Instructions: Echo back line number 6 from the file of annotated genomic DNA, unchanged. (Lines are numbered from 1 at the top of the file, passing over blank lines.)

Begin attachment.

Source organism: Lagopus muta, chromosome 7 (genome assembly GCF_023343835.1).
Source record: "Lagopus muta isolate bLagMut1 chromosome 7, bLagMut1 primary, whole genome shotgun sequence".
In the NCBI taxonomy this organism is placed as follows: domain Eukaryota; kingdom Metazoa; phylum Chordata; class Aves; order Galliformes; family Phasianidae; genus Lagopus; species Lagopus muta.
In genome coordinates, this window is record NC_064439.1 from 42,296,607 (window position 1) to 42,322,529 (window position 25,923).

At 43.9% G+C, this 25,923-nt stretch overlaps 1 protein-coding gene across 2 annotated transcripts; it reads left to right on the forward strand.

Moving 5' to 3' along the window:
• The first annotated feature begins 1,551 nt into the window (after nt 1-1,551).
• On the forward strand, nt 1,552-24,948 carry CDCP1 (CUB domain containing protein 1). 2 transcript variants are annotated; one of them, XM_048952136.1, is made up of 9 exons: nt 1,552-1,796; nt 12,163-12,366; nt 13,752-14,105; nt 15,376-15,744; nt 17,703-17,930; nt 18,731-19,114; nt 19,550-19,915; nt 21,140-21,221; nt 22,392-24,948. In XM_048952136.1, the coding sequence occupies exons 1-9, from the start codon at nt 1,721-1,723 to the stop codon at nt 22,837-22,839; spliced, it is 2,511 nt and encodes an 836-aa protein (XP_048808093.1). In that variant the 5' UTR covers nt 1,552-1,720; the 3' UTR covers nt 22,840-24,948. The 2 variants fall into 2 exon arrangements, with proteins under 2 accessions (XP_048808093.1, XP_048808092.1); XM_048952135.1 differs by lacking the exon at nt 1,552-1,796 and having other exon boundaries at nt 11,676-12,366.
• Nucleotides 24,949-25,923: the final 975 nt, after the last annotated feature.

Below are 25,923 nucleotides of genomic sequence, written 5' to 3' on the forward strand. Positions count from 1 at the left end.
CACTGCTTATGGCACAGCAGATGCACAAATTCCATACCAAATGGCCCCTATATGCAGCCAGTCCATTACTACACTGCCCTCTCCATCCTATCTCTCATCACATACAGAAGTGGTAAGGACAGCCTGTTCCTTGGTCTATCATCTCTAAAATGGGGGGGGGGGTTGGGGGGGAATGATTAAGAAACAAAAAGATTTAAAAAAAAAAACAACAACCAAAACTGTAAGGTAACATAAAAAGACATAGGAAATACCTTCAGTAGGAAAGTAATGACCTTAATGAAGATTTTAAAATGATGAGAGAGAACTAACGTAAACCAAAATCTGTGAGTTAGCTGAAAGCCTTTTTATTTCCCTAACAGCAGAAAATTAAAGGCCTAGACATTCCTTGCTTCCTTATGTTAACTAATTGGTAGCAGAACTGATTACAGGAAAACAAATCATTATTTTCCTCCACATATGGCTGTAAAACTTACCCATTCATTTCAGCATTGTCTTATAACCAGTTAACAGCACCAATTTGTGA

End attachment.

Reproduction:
Moving 5' to 3' along the window: